We know that improved collaboration among people in an organization can increase innovation and productivity. But making that happen has proved challenging for most. But there is hope:
“Being receptive to the views of someone we disagree with is no easy task, but when we approach the situation with a desire to understand our differences, we get a better outcome.”* (p. 71)
A recent article* in Harvard Business Review discusses research done on best practices for collaboration and suggests these six training tools:
1. Teach People to Listen, Not Talk. We need to teach people to “listen to understand vs listen to respond.” The author suggests that “not listening” gets worse as people climb the hierarchy.
2. Train People to Practice Empathy. It’s like one of Steven Covey’s seven habits: “Seek first to understand, then to be understood.” The next time you are in a disagreement with someone, rather than thinking that they are uncaring or not very bright, try to figure out where they are coming from.
3. Make People More Comfortable with Feedback. Generally speaking we are bad at giving feedback and even worse at taking it. Check out this blog about the book: Thanks for the Feedback: The Science and Art of Receiving Feedback Well. The theme is that we can’t continue blaming those who are giving us feedback poorly – we just have to figure out how to “get it.”
4. Teach People How to Lead and Follow. Emphasis on the latter. While leaders need to improve their delegation skills which can better support “followership,” we need to spend more time showing people what a good follower looks like.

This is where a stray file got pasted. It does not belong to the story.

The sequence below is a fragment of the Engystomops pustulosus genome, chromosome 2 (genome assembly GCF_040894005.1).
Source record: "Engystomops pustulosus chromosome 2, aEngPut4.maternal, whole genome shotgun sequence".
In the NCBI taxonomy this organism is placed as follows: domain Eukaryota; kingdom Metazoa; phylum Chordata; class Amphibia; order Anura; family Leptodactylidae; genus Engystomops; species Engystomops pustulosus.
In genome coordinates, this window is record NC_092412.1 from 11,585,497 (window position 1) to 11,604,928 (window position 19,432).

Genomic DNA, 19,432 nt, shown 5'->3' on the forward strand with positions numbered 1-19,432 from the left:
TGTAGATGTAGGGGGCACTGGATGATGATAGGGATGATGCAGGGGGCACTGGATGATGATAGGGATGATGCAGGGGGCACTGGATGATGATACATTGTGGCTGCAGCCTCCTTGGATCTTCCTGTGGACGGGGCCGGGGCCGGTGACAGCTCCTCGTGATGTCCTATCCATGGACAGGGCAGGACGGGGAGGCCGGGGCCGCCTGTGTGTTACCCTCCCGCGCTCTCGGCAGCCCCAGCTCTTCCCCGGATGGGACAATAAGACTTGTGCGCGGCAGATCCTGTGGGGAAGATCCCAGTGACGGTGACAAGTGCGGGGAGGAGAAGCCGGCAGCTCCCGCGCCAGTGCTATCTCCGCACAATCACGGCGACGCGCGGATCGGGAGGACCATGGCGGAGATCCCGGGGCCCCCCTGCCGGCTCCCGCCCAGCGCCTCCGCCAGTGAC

5. Speak with Clarity and Avoid Abstractions. Sometimes we are vague with our language, so we don’t offend or create disagreements. This does not help anyone. Practice straight talk and ask others for clarification if they are being unclear.
6. Train People to Have Win-Win Interactions. The value of “constructive conflict” where win-win solutions can be created is well documented in research, but is not practiced nearly enough. Many people start out thinking that their way is going to be best. However, if they use the prior five tools then they can start opening themselves to how much better a win-win is for everyone.
Overall, these techniques add up to a change in culture and mindset for an organization. As usual, it needs to start at the top with role modeling and reinforcement among positional leaders. By doing this, however, you can make collaborative teamwork the norm in your organization.
*Gino, F. “Cracking the Code of Sustained Collaboration,” Harvard Business Review, November – December 2019, pp. 71 – 81.